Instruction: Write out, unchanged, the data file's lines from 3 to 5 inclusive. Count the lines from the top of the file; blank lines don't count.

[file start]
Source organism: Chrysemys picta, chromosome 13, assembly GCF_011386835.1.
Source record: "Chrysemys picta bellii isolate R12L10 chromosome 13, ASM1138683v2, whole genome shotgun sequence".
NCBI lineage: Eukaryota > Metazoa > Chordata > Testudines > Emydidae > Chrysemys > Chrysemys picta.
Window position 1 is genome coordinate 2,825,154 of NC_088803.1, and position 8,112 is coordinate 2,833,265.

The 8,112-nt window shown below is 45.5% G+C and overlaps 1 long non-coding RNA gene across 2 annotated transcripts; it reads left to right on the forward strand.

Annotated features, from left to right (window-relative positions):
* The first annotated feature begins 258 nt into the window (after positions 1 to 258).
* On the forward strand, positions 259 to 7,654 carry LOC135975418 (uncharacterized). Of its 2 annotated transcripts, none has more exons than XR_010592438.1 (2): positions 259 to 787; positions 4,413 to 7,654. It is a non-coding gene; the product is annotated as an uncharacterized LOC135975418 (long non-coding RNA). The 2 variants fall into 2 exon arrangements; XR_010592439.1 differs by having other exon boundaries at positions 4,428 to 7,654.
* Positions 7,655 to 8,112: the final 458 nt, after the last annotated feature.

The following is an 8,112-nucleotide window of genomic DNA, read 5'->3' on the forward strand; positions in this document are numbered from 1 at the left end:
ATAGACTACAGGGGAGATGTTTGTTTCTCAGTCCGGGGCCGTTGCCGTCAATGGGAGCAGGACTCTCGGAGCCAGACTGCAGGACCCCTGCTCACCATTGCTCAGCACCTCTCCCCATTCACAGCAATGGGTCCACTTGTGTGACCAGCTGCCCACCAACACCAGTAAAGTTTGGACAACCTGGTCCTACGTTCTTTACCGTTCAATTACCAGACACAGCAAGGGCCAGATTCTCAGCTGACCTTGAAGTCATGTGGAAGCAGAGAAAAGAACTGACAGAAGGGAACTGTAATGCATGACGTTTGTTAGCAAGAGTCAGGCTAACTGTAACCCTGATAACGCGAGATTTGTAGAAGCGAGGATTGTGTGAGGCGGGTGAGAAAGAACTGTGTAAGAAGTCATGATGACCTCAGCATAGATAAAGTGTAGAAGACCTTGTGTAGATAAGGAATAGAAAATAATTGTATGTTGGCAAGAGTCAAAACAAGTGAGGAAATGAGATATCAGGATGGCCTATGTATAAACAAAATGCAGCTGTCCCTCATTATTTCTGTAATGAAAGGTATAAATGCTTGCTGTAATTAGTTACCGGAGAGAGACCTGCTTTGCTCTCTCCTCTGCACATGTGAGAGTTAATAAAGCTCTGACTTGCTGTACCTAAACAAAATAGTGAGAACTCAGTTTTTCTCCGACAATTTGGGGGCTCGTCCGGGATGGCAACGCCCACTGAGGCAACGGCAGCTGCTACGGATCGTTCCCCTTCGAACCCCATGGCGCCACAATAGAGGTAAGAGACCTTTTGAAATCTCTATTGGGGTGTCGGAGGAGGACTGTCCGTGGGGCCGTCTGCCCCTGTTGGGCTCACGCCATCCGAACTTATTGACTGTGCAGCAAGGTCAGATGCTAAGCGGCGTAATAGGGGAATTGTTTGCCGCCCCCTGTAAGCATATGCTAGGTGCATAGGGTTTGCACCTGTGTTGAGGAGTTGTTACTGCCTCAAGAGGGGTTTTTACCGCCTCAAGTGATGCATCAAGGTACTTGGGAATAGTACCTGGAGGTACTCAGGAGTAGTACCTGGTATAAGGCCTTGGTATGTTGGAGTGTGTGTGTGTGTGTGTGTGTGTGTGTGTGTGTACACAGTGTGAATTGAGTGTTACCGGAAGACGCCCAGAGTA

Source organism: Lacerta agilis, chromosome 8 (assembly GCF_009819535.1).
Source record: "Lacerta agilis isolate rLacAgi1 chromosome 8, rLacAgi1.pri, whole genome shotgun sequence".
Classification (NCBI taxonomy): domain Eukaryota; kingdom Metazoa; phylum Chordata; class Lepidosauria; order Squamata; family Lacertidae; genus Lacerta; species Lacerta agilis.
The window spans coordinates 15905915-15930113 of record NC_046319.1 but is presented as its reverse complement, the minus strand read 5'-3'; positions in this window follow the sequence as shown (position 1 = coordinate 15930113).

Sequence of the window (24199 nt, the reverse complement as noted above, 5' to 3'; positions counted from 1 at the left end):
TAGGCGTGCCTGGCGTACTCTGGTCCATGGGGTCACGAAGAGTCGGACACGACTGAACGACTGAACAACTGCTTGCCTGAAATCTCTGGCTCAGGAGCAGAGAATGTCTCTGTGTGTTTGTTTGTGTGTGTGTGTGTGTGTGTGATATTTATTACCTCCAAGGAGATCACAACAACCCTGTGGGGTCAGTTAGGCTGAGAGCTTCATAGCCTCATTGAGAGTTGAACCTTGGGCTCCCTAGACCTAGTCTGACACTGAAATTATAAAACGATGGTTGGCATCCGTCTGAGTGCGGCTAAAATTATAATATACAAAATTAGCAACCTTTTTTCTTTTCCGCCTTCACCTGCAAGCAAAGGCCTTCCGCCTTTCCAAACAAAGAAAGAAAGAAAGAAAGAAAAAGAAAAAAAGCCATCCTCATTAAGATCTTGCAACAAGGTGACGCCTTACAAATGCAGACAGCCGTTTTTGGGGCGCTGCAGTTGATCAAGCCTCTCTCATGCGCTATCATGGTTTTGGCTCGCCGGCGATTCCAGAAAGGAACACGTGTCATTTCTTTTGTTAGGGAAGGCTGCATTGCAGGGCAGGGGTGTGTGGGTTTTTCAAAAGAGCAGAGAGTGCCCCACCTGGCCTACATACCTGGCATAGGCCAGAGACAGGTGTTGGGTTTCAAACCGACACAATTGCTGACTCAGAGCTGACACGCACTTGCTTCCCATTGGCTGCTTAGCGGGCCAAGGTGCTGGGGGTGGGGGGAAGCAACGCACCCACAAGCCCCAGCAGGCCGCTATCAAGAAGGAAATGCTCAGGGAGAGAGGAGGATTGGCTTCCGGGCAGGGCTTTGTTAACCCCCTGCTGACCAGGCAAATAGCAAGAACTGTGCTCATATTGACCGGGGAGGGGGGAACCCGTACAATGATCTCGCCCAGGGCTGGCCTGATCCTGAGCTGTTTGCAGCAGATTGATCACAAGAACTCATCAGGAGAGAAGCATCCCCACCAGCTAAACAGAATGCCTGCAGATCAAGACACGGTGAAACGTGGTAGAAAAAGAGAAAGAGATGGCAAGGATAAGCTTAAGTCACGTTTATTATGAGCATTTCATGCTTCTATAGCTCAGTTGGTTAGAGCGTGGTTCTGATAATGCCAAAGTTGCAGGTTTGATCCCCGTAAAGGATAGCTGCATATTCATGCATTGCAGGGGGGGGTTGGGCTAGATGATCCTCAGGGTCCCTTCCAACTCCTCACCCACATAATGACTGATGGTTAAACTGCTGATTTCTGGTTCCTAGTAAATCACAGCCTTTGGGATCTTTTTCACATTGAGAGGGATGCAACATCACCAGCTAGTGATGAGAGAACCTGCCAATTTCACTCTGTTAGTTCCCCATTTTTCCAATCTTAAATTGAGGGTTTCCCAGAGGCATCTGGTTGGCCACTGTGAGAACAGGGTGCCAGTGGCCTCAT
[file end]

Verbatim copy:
NCBI lineage: Eukaryota > Metazoa > Chordata > Testudines > Emydidae > Chrysemys > Chrysemys picta.
Window position 1 is genome coordinate 2,825,154 of NC_088803.1, and position 8,112 is coordinate 2,833,265.

The 8,112-nt window shown below is 45.5% G+C and overlaps 1 long non-coding RNA gene across 2 annotated transcripts; it reads left to right on the forward strand.